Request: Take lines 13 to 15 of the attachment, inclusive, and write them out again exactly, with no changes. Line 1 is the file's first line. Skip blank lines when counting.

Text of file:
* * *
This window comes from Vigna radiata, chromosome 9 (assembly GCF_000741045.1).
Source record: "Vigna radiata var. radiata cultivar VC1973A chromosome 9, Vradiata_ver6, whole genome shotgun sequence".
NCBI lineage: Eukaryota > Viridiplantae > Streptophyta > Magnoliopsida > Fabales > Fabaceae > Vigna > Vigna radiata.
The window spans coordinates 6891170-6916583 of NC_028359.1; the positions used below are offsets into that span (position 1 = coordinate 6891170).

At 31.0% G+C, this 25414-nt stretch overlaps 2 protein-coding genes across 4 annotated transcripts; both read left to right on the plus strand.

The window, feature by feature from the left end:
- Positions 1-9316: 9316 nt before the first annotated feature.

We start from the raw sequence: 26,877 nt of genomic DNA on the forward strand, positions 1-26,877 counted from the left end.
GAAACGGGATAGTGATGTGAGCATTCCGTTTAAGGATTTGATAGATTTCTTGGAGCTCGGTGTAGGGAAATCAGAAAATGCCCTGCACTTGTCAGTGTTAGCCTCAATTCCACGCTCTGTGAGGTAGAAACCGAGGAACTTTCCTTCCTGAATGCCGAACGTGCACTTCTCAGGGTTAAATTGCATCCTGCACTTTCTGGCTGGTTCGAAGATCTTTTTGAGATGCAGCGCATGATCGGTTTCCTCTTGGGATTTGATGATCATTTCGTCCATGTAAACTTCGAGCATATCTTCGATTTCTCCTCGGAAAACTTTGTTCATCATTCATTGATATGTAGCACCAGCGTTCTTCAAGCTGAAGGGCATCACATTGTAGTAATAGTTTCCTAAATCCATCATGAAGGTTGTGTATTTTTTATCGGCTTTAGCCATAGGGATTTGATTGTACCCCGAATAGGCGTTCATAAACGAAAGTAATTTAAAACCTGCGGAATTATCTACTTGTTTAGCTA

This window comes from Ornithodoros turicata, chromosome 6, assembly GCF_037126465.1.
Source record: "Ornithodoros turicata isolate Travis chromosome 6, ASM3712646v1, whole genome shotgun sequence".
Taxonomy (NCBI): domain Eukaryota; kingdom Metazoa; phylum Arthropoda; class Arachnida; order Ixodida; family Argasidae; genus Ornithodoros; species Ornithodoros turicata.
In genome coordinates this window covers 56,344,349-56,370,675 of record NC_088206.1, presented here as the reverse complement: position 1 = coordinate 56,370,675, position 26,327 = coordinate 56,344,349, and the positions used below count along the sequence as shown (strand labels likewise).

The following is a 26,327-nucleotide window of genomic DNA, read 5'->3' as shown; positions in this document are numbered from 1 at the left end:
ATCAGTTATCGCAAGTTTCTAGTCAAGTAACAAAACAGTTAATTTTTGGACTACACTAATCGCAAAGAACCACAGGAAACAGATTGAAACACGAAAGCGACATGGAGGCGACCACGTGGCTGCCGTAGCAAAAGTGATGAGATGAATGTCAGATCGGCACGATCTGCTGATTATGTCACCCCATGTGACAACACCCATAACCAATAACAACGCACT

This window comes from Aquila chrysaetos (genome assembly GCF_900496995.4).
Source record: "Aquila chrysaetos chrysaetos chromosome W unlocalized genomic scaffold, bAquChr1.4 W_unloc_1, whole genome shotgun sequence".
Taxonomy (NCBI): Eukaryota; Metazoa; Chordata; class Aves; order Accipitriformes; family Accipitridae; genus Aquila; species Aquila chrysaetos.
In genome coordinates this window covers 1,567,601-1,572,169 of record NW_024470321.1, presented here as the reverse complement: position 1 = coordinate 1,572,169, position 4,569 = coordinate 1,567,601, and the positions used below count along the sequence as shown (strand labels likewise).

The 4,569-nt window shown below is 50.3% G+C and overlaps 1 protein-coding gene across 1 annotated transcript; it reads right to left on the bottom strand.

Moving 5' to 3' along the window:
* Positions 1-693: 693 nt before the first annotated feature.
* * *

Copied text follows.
In genome coordinates this window covers 56,344,349-56,370,675 of record NC_088206.1, presented here as the reverse complement: position 1 = coordinate 56,370,675, position 26,327 = coordinate 56,344,349, and the positions used below count along the sequence as shown (strand labels likewise).

The following is a 26,327-nucleotide window of genomic DNA, read 5'->3' as shown; positions in this document are numbered from 1 at the left end:
ATCAGTTATCGCAAGTTTCTAGTCAAGTAACAAAACAGTTAATTTTTGGACTACACTAATCGCAAAGAACCACAGGAAACAGATTGAAACACGAAAGCGACATGGAGGCGACCACGTGGCTGCCGTAGCAAAAGTGATGAGATGAATGTCAGATCGGCACGATCTGCTGATTATGTCACCCCATGTGACAACACCCATAACCAATAACAACGCACT